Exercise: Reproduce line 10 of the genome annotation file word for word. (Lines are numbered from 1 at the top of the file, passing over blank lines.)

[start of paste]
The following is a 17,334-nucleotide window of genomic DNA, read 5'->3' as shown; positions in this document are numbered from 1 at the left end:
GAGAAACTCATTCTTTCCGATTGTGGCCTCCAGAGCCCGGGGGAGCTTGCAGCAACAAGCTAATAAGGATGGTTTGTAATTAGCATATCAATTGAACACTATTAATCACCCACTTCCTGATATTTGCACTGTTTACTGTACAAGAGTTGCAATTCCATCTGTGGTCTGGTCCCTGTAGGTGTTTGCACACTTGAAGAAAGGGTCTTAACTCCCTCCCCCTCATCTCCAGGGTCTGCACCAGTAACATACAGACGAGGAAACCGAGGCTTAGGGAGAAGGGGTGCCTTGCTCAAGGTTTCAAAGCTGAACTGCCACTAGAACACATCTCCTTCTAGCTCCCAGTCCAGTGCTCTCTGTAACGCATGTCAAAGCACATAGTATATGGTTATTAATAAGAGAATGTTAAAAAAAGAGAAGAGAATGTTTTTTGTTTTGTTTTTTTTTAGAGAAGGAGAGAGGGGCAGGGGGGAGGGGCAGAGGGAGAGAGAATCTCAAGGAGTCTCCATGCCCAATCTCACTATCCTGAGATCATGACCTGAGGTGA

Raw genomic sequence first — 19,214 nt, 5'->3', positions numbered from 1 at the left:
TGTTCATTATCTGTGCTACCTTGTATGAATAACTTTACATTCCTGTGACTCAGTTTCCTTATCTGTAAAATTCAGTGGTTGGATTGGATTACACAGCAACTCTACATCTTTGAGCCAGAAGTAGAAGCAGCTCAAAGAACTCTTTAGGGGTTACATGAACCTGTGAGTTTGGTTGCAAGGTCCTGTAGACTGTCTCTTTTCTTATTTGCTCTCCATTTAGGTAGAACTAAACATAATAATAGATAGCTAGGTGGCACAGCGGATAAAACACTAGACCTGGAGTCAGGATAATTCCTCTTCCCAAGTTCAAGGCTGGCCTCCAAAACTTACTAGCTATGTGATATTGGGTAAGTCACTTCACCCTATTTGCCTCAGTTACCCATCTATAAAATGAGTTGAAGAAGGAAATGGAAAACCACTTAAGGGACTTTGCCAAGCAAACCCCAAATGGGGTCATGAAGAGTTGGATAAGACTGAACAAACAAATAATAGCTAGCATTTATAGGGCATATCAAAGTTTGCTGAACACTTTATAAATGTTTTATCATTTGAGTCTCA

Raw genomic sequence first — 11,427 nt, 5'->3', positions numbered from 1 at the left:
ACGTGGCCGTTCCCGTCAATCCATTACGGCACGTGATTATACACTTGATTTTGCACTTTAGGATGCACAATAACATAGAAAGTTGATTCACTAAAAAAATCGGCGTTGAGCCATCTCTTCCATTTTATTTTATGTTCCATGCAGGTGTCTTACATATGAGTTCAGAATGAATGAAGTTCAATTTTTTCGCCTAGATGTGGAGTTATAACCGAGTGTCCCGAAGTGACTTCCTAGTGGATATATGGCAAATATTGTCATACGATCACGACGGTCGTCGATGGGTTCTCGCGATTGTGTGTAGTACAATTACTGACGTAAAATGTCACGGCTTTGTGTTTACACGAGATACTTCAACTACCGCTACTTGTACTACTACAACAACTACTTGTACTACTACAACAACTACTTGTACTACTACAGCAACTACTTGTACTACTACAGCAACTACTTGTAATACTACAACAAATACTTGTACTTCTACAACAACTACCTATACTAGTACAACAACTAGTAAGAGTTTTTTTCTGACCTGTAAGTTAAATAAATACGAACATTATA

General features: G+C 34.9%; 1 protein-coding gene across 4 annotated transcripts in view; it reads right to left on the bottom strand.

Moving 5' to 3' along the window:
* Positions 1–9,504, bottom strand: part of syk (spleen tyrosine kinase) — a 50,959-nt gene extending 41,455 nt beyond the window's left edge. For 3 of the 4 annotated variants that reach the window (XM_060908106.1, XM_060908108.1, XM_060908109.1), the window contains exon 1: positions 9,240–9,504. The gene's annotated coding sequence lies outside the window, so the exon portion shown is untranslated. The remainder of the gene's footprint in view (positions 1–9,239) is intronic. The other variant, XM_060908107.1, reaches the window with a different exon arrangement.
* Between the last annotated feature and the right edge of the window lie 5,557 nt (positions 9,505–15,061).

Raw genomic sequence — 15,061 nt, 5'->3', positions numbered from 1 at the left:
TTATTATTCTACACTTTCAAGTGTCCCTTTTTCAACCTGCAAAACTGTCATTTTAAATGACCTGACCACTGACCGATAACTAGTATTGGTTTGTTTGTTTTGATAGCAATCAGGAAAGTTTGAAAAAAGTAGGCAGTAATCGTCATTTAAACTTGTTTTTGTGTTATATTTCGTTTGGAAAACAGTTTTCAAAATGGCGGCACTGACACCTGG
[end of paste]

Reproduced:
* Between the last annotated feature and the right edge of the window lie 5,557 nt (positions 9,505–15,061).